The serene monolith that witnessed history

The serene monolith that witnessed history

A panoramic view of the picturesque environment surrounding the statue. Lake Ramasamudra is also seen. DH PHOTOS/author

But once atop the hill, the monolithic statue of Lord Bahubali, also called as the Karkala Gomateshwara, standing tall since centuries, offers a breathtaking view.

The statue which is 42 feet tall is the second tallest after the Gomateshwara in Shravanabelagola. Located on the Bahubali Hill in Karkala, the towering monolithic granite structure is one among the five main Gomateshwaras in the State.

Built on February 13, 1432 AD by King Vira Pandya of Kalasa-Karkala kingdom, this statue has been a silent spectator of the rich history of our ancestors. The statue was installed by the King following instructions from Guru Lalitakirti who then headed the Karkala Jain Mutt.

The statue of Lord Bahubali in the ‘Kayotsarga’ posture bears all Mahapurusha characteristics such as elongated ears, palms stretching up to knees, curly hair, depiction of anthill and creepers entwining both hands.

The statue stands on a 5 feet high moulded platform enclosed by a massive stone rail of three horizontal bars. The railed platform is further enclosed by a high cloistered wall in front of which is a tall carved pillar called the Manasthamba, carrying image of a seated Yaksha within a niche above the abacus. The Manasthamba and holy stone or ‘Kshetrapalaka’ in front of the temple are placed as protectors.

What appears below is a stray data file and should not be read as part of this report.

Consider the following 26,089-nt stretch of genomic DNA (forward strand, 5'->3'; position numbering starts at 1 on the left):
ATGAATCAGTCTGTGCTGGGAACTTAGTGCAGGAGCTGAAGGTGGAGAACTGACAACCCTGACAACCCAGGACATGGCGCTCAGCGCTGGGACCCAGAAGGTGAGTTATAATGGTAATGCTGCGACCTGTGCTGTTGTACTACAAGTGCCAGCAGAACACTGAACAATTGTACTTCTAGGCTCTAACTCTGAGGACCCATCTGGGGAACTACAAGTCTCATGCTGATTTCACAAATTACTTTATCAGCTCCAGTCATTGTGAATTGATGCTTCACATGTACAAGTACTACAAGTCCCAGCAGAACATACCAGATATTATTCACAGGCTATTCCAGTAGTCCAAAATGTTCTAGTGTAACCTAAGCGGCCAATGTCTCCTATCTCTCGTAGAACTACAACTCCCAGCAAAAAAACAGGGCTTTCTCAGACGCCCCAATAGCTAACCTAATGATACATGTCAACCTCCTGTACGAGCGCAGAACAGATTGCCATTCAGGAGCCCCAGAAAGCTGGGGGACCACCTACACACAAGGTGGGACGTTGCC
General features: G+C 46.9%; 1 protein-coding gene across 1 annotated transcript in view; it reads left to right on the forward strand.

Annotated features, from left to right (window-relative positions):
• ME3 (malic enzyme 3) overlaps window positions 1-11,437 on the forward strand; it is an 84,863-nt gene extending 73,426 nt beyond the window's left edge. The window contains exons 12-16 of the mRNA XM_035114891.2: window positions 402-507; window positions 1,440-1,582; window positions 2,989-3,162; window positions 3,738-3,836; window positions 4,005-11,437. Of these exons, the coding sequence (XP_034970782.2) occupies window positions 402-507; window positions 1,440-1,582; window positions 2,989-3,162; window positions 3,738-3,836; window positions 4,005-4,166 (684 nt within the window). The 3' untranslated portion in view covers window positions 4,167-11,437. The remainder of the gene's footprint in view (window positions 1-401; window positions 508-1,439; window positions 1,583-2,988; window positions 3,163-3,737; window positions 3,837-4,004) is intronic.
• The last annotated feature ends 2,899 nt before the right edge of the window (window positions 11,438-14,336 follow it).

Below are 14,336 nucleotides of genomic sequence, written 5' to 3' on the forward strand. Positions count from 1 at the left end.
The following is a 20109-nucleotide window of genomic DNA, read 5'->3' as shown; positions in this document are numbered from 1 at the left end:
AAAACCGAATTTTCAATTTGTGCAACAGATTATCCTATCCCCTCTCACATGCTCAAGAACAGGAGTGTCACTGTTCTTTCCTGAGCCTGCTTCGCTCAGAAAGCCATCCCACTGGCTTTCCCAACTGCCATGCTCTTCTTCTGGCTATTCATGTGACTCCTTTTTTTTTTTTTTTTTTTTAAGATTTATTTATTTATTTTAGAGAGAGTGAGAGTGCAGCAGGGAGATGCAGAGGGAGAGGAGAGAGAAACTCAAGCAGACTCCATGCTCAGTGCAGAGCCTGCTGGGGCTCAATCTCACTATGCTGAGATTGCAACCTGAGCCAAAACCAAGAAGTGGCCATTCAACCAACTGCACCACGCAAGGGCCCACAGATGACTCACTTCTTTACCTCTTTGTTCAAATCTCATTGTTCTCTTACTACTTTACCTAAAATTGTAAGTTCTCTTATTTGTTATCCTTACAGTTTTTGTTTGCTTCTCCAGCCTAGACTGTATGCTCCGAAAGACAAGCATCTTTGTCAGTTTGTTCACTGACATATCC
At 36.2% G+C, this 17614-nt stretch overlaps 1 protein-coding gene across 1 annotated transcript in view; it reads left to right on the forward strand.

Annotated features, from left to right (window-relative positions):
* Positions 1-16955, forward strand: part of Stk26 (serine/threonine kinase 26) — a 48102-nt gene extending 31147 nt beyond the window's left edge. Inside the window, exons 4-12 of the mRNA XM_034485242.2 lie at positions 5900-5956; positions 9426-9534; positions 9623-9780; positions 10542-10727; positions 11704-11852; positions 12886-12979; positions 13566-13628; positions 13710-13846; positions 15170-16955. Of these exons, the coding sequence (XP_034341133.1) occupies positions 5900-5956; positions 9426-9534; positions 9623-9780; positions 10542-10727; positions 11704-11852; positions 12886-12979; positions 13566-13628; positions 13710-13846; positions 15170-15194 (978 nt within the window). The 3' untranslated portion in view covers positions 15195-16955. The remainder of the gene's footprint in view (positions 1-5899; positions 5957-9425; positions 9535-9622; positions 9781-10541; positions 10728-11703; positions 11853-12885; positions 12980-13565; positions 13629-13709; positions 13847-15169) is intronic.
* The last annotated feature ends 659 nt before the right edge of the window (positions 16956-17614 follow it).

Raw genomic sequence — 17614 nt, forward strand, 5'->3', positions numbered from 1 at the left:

The shrines dedicated to Parshwanatha and Sheetalanatha are present on either sides of the entrance. These loose sculptures of Jain Tirthankaras were retrieved during recent conservation works and are displayed in the shrines dedicated to them. There is also a large mantapa for conducting yajnas and other rituals.


Once in 12 years the ‘Mahamastakabhisheka’ ceremony is performed where the statue is bathed and anointed with milk, water, and saffron paste and sprinkled with sandal wood powder, turmeric, and vermilion.

The previous Mahamastakabhisheka was held in February 2002, and the next will be in 2014. An annual Rathotsava is held in February month and is thronged by thousands of Jain devotees.


According to Jain scriptures, Bahubali was the second of the 100 sons of the first Tirthankara, Lord Rishabha and was the king of Podanpur. He was known for the strength in his arms as depicted by his name.

Legend has it that Bahubali was challenged by his brother Bharatha over the succession to the throne. Bahubali took on the challenge and duelled with his brother in three forms such as ‘Drishtiyuddha,’ ‘Mallayuddha’ and ‘Jalayuddha’.

Bahubali emerged victorious but was disgusted with the quest of material wealth that made him fight his own brother. Renouncing his kingdom and all worldly pleasures, he went on to pursue ‘Moksh’ (salvation) and stood in a deep meditation for years.

Scenic beauty

The statue looks more striking as it is placed in a scenic environment. The panoramic view of the hills surrounding the statue can uproot one for hours. The picturesque lake Ramasamudra and Chaturmukha Basadi which can be clearly seen from top of the hill adds to the beauty.